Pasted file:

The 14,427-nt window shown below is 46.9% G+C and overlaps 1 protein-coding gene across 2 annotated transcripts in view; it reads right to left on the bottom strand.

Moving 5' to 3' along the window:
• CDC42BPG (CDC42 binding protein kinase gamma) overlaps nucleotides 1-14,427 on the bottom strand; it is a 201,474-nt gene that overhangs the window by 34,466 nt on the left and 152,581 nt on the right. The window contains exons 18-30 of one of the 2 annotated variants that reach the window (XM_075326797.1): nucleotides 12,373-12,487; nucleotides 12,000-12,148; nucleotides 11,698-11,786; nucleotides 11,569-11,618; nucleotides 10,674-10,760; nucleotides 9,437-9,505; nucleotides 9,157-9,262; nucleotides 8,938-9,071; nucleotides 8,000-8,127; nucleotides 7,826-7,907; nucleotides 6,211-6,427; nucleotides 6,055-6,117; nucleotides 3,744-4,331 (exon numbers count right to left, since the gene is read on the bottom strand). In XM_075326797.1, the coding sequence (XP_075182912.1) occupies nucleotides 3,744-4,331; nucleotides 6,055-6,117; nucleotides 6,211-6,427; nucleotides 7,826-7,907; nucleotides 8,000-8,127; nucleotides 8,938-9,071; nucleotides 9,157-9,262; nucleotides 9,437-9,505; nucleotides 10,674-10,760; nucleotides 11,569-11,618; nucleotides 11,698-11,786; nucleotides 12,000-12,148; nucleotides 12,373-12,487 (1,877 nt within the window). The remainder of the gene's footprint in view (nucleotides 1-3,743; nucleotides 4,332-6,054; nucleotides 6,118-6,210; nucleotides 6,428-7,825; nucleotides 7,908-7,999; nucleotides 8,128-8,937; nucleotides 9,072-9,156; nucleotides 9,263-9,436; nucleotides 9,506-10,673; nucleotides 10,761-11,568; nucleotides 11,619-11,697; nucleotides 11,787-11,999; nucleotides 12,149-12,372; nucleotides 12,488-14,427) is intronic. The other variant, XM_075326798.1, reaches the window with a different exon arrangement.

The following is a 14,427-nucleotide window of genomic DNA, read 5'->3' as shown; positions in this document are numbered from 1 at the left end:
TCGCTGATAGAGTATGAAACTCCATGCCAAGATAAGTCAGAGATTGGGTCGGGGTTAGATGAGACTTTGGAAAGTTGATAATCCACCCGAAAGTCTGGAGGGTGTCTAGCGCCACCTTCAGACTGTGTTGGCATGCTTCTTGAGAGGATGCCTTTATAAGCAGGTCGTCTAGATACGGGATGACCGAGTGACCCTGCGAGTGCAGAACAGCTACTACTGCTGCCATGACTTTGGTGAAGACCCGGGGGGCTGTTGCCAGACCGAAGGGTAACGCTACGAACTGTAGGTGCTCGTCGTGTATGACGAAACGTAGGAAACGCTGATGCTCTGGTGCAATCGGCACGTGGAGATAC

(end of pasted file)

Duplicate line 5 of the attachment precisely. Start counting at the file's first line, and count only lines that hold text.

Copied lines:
TCGCTGATAGAGTATGAAACTCCATGCCAAGATAAGTCAGAGATTGGGTCGGGGTTAGATGAGACTTTGGAAAGTTGATAATCCACCCGAAAGTCTGGAGGGTGTCTAGCGCCACCTTCAGACTGTGTTGGCATGCTTCTTGAGAGGATGCCTTTATAAGCAGGTCGTCTAGATACGGGATGACCGAGTGACCCTGCGAGTGCAGAACAGCTACTACTGCTGCCATGACTTTGGTGAAGACCCGGGGGGCTGTTGCCAGACCGAAGGGTAACGCTACGAACTGTAGGTGCTCGTCGTGTATGACGAAACGTAGGAAACGCTGATGCTCTGGTGCAATCGGCACGTGGAGATAC